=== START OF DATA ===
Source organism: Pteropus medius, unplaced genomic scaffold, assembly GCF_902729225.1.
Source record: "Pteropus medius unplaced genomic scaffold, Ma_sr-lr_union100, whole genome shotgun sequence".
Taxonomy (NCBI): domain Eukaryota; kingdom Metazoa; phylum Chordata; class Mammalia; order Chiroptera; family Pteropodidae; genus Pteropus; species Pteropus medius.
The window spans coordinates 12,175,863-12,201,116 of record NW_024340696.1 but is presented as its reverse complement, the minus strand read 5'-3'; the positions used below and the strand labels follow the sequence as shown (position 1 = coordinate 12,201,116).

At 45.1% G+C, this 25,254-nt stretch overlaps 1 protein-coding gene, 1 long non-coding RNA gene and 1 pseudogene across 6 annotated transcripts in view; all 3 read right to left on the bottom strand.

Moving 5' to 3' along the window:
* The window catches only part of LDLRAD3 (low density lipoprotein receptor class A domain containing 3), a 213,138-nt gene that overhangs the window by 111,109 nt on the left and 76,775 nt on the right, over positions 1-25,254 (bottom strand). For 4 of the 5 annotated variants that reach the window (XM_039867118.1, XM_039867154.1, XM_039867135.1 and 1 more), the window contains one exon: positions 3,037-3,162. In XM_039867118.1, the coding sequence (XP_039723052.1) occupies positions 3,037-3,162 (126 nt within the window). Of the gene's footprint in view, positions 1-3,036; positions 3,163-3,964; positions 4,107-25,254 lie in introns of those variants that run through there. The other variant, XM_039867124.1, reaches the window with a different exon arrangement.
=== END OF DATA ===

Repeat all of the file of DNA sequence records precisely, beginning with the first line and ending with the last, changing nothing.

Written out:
Source organism: Pteropus medius, unplaced genomic scaffold, assembly GCF_902729225.1.
Source record: "Pteropus medius unplaced genomic scaffold, Ma_sr-lr_union100, whole genome shotgun sequence".
Taxonomy (NCBI): domain Eukaryota; kingdom Metazoa; phylum Chordata; class Mammalia; order Chiroptera; family Pteropodidae; genus Pteropus; species Pteropus medius.
The window spans coordinates 12,175,863-12,201,116 of record NW_024340696.1 but is presented as its reverse complement, the minus strand read 5'-3'; the positions used below and the strand labels follow the sequence as shown (position 1 = coordinate 12,201,116).

At 45.1% G+C, this 25,254-nt stretch overlaps 1 protein-coding gene, 1 long non-coding RNA gene and 1 pseudogene across 6 annotated transcripts in view; all 3 read right to left on the bottom strand.

Moving 5' to 3' along the window:
* The window catches only part of LDLRAD3 (low density lipoprotein receptor class A domain containing 3), a 213,138-nt gene that overhangs the window by 111,109 nt on the left and 76,775 nt on the right, over positions 1-25,254 (bottom strand). For 4 of the 5 annotated variants that reach the window (XM_039867118.1, XM_039867154.1, XM_039867135.1 and 1 more), the window contains one exon: positions 3,037-3,162. In XM_039867118.1, the coding sequence (XP_039723052.1) occupies positions 3,037-3,162 (126 nt within the window). Of the gene's footprint in view, positions 1-3,036; positions 3,163-3,964; positions 4,107-25,254 lie in introns of those variants that run through there. The other variant, XM_039867124.1, reaches the window with a different exon arrangement.